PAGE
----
Greg Koenig’s upscale new tasting room re-envisions the future of Idaho wine, and his product backs it up.
GREG KOENIG, IDAHO’S most prolific winemaker, realized a 20-year dream last fall when he opened his new 7,000-square-foot tasting room in the heart of Idaho wine country.
Koenig, who grew up in Sun Valley and studied architecture at the University of Notre Dame, designed and built the new Koenig Vineyards facility in the Sunnyslope wine district some 45 miles west of downtown Boise. The original winery now houses his brother’s distillery.
When you arrive at Koenig, it feels like a plaza off the Grand Canal in Venice or some Tuscan hill town.
Three to try
These three Koenig wines are available directly from the winery, which is happy to ship to Washington.
Koenig Vineyards 2014 reserve Hells Canyon Vineyard cabernet sauvignon, Snake River Valley, $30: This sturdy red explodes with classic aromas of purple plum, black currants and a hint of molasses. Big flavors of dark, ripe red fruit will hold up to any cut of meat. This will age well for a decade, or consider decanting.
Koenig Vineyards 2014 The Devil’s Bedstead zinfandel, Snake River Valley, $25: This profound wine might be the top zin in the Northwest. This remarkable red is named after a favorite mountain in the Pioneer range. It is redolent with aromas and flavors of just-picked raspberries drizzled with chocolate sauce, then bursting with bright acidity and flavors of Rainier cherries.
Koenig Vineyards 2014 Botrytis Single Berry Select late harvest riesling, Snake River Valley, $30: This remarkable dessert wine is made in the style of a German trockenbeerenauslese (troch-en-bare-en-oush-lease), rare anywhere in the world. It opens with spicy aromas of lavender blossoms and honey, followed by flavors of baked nectarines, agave nectar and creme brulee. It won Best of Show at last year’s Idaho Wine Competition.
The brick patio, spacious tasting room and three-story tower with panoramic views are surrounded by seven acres of Koenig’s estate vines, the adjacent Williamson Orchards and Vineyards and scenic farmland. The Snake River flows through the valley below with a backdrop of the majestic Owyhee Mountains.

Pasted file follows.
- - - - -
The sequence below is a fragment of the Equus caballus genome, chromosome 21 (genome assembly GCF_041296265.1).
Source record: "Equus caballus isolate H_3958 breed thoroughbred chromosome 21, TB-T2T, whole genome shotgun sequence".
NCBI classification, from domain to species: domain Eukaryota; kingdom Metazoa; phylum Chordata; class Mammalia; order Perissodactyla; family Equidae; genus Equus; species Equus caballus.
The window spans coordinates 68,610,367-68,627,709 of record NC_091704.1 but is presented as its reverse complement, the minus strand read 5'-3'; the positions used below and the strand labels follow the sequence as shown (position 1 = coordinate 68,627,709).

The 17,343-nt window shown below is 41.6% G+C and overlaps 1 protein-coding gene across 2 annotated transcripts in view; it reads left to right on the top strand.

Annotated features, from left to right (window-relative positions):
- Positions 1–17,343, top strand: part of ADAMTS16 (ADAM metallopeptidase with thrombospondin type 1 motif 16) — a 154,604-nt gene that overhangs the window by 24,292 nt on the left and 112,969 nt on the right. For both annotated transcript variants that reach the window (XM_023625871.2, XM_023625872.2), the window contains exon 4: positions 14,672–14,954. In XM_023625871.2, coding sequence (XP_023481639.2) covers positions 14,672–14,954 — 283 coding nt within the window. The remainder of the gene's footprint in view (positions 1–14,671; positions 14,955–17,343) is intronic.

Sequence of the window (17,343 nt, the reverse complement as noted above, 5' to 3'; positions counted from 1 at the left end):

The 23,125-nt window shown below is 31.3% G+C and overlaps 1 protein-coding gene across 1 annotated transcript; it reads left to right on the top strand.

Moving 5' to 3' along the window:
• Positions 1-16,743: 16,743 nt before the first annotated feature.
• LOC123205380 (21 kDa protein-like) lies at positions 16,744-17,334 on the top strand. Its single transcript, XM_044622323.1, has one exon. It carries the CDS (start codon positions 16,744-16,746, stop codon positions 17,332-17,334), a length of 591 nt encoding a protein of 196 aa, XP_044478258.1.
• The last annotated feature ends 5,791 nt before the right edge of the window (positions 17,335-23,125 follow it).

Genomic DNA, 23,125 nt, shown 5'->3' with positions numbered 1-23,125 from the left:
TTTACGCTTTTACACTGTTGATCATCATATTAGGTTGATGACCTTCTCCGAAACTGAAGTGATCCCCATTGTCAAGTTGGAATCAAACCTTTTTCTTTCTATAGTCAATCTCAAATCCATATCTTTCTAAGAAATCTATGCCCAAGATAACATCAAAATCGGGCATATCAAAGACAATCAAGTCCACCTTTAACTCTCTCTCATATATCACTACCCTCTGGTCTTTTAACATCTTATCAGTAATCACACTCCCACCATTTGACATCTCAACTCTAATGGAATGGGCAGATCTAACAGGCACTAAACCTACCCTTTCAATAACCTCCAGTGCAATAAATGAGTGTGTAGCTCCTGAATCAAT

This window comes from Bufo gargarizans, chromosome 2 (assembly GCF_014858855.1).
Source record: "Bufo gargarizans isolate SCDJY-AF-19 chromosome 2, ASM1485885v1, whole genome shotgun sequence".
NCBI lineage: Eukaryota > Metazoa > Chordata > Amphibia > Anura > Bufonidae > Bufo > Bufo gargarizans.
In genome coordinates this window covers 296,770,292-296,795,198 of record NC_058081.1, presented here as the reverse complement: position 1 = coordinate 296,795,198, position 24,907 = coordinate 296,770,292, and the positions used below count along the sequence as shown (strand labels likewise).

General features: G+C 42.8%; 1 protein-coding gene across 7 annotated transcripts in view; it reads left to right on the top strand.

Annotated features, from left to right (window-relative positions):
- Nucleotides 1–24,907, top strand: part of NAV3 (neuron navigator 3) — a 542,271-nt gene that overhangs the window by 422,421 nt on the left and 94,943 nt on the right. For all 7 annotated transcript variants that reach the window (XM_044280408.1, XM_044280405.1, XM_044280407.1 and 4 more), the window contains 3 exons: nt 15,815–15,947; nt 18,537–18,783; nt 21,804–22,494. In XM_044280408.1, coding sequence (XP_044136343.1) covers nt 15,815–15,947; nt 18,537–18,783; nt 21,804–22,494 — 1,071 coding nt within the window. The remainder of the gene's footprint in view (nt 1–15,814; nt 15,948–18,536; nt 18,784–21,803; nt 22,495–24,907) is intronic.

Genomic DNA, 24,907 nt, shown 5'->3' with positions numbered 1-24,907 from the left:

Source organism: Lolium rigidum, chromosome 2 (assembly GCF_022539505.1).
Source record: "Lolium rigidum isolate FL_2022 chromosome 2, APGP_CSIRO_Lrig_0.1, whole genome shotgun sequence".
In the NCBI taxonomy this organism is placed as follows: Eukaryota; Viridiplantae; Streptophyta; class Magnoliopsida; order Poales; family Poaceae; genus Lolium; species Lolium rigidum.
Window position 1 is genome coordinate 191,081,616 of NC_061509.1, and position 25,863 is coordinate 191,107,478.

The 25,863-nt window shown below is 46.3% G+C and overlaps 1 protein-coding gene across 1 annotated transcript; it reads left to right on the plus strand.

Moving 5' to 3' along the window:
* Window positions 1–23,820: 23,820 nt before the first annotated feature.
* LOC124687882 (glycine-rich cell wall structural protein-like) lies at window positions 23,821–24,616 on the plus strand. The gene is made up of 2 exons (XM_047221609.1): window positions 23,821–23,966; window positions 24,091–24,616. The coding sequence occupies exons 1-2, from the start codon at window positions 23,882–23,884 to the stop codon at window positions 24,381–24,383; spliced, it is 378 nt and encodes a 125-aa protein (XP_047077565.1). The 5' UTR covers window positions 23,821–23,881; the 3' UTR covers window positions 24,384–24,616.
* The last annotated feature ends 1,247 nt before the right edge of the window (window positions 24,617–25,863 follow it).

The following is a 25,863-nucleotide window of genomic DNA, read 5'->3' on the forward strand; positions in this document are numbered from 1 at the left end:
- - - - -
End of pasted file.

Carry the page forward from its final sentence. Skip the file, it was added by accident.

Most Read Stories
- Sammamish tops list of rich cities, so what do people there do for work? Here are the top jobs. | FYI Guy
- Stunning messages from 2016 deepen Boeing's 737 MAX crisis
- Parking spots for the homeless in Seattle, finally. But at a thousand bucks a month? | Danny Westneat
- Instant analysis: Three impressions from No. 25 UW Huskies' loss to No. 12 Oregon
- Seattle, King County to stop taking plastic bags in recycling
The estate would fit in perfectly in Napa Valley or on the outskirts of Sonoma.
Where it doesn’t exactly fit is in the Snake River Valley, where the wine industry is dominated by utilitarian tasting rooms tucked amid bigger agriculture operations. Koenig’s upgraded digs are going to redefine the perception of Idaho wine, similar to how Chateau Ste. Michelle created Washington wine tourism when it opened in 1976 in Woodinville.
Traffic to Koenig already exceeds Greg’s expectations. Plus, guests are stopping at neighboring tasting rooms. Visiting luminaries are going to be brought here to show what’s possible. It’s likely to spark investment and growth.
Importantly, Koenig has the wines to back up this facility’s grandeur. He long has been considered the top winemaker in the Gem State, and is the consulting winemaker for others, most notably 3 Horse Ranch Vineyards in Eagle, Williamson and nearby Scoria Vineyards.
Koenig’s showpiece winery combines his natural architectural talent with his winemaking skills to re-envision the future of Idaho wine.